A year has passed since his wife, Jean, died, and Pat Licari still is cautious when trying to compress the memories into stories, or the feelings into words. There are no timetables for recovery from such things, like those on which coaches sometimes rely: six weeks for a sprained ankle, a month for a pulled hamstring. Perhaps it takes a lifetime to cope with the loss of a vibrant and healthy 45-year-old wife — a mother of two, who wasn’t just a coach and educator at Federal Way High School, but an academic innovator whose programs elevated the life trajectory of countless students.
There are no timetables for recovery from such things, like those on which coaches sometimes rely: six weeks for a sprained ankle, a month for a pulled hamstring, etc.
Perhaps it takes a lifetime to cope with the loss of a vibrant and healthy 45-year-old wife – a mother of two, who wasn’t just a coach and educator at Federal Way High School, but an academic innovator whose programs elevated the life trajectory of countless students.
So Pat Licari is more comfortable coaching his University of Washington athletes on ways to take a springy stick and jump over a lofty bar than he is at examining the stages of grief and emotional healing.
His method has been to embrace the comfort and distraction of work, and to try as much as possible to shift his focus from that which had been lost to that which remains:
daughters Katelin (16) and Madison (13).
“Jean was always very positive and optimistic, and the girls are the same way; a reflection of her … really tough and strong,” Licari says. “My girls have been able to handle things and are doing so well. I see a lot of their mom in them … especially in their strength.”
And of his own recovery? “I’m continuing to figure things out,” the 44-year-old Licari says.
Licari is a local success story: State pole vault champ at Sumner High, vaulter at Washington State and coach of UW athletes who have won six NCAA championships and 40 All-America honors.
He schools jumpers and multi-event athletes, too, but he’s internationally respected for his work with vaulters. The pole vault is a daring thrill ride, a test of speed and strength and fearlessness, making it a combination of track and field and Cirque du Soleil.
His most decorated pupil is Brad Walker, a two-time Olympian and holder of the American record at 19-feet-93/4 inches, which is, basically, like jumping over a two-story building.
“Pat’s a really likable, easygoing guy who is always so happy to be coaching, and has such high energy with his athletes,” says Walker, who finished at UW in 2004. “I’ve worked with or talked to all the coaches in the world, and Pat’s technical models are the best there are.”
Walker was expecting Licari at the Reno Pole Vault Summit in January 2012 – a competition, clinic and annual caucus for the cult of vaulters – but he did not know how dire Jean’s health situation was. Walker cleared 19 feet at the event, and dedicated the effort to Jean Licari.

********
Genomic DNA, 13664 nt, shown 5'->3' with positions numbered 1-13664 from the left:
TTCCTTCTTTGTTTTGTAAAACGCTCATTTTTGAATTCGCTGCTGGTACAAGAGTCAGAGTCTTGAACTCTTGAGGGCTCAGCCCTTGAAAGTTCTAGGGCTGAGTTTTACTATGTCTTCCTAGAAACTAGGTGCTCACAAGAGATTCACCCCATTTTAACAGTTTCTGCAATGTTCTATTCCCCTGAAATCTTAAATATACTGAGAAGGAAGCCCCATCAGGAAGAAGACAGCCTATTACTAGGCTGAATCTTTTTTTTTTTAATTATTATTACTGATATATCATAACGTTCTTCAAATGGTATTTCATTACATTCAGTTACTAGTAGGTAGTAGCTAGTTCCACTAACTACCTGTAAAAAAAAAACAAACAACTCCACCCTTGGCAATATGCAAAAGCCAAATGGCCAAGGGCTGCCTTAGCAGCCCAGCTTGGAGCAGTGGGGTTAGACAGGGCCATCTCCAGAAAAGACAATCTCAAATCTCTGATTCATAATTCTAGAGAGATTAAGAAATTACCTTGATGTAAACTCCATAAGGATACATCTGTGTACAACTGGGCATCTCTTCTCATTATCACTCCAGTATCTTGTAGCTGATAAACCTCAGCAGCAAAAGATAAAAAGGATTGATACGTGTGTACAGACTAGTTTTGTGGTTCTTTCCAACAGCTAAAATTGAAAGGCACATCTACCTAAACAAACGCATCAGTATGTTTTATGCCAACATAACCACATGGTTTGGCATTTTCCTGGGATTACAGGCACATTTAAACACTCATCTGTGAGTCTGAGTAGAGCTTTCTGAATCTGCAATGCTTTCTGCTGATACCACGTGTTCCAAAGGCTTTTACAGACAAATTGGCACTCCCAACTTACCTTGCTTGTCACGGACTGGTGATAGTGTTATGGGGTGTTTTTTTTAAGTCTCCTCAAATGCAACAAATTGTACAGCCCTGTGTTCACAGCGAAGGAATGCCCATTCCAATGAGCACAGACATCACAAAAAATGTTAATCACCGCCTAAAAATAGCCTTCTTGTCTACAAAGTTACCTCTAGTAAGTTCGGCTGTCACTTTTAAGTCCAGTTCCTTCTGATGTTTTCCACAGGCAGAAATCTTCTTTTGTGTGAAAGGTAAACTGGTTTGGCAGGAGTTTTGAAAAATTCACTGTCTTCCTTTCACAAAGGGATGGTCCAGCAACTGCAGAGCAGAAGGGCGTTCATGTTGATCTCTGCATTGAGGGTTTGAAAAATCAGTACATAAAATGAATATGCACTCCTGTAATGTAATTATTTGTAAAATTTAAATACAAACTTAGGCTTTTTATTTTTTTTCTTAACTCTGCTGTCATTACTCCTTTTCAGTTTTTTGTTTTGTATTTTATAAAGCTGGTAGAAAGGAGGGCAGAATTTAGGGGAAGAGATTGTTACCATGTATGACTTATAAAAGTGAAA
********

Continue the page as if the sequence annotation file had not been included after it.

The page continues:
“Pat’s usually one to keep his cards close to his chest,” Walker says. “My heart went out to him and his family – what a great family, what great people they are.”
Bill Harris, track coach at Federal Way High, remembers hiring a young woman who had been a middle-distance runner at the University of Idaho 22 years ago. “From the beginning, she was such a caring teacher and coach,” Harris says. “She was such an exuberant teacher and outgoing woman who really met the needs of the kids.”
Jean Licari coached track and cross country, and taught math. And along with colleague Heather Wren, she initiated a program called the “Academic Success Academy.” The program carried strict guidelines, but provided at-risk students a last chance to make up lost credits and graduate on time.
“It was something she started because the drop-out rate is so high,” Federal Way principal Lisa Griebel says. “She was a pioneer – basically she was saying, ‘I am just not going to let kids drop out.’ ”
Even with their heavy schedules, Pat and Jean ran and played volleyball together. But Jean began tiring and growing short of breath in 2011. What doctors thought was a blood clot near her heart turned out to be leiomyosarcoma, a rare and aggressive cancer that ultimately spread to her brain.
She died Jan. 8, 2012.
“She is irreplaceable,” Griebel says. “The loss hasn’t healed; it’s still really close to the surface.”
Griebel says she was approached by a track coach from another school recently who told her “how much the loss impacted him, and how it caused him to make changes in his own life.”
And she recalls a former student speaking at Jean’s memorial service. He had been one of those at risk of flunking out, but he’s now working toward a teaching certificate.
“That’s all due to Jean changing his path,” Griebel says. “She wasn’t just making a difference in the lives of kids at the time, but doing things that will have a ripple effect for years to come.”
Maybe that’s the take away from the story of Pat and Jean Licari, that teaching and coaching, when done with the right amount of passion and skill, bestow a kind of immortality.
And maybe it doesn’t matter if the lessons are in mathematics, life skills or how to ride a bendy pole to outlandish heights and still be able to fall gracefully back to earth – it’s all about challenging people to raise their own bar.
Griebel recalls her last meeting at school with Jean Licari, who had grown frighteningly weak.
“She was so sick, but she would not stop working,” Griebel says. “She told me that she didn’t want to stop because she was afraid people would stop thinking of her. I told her, no, that could never happen.”
Griebel collects herself at the memory before adding: “And it hasn’t.”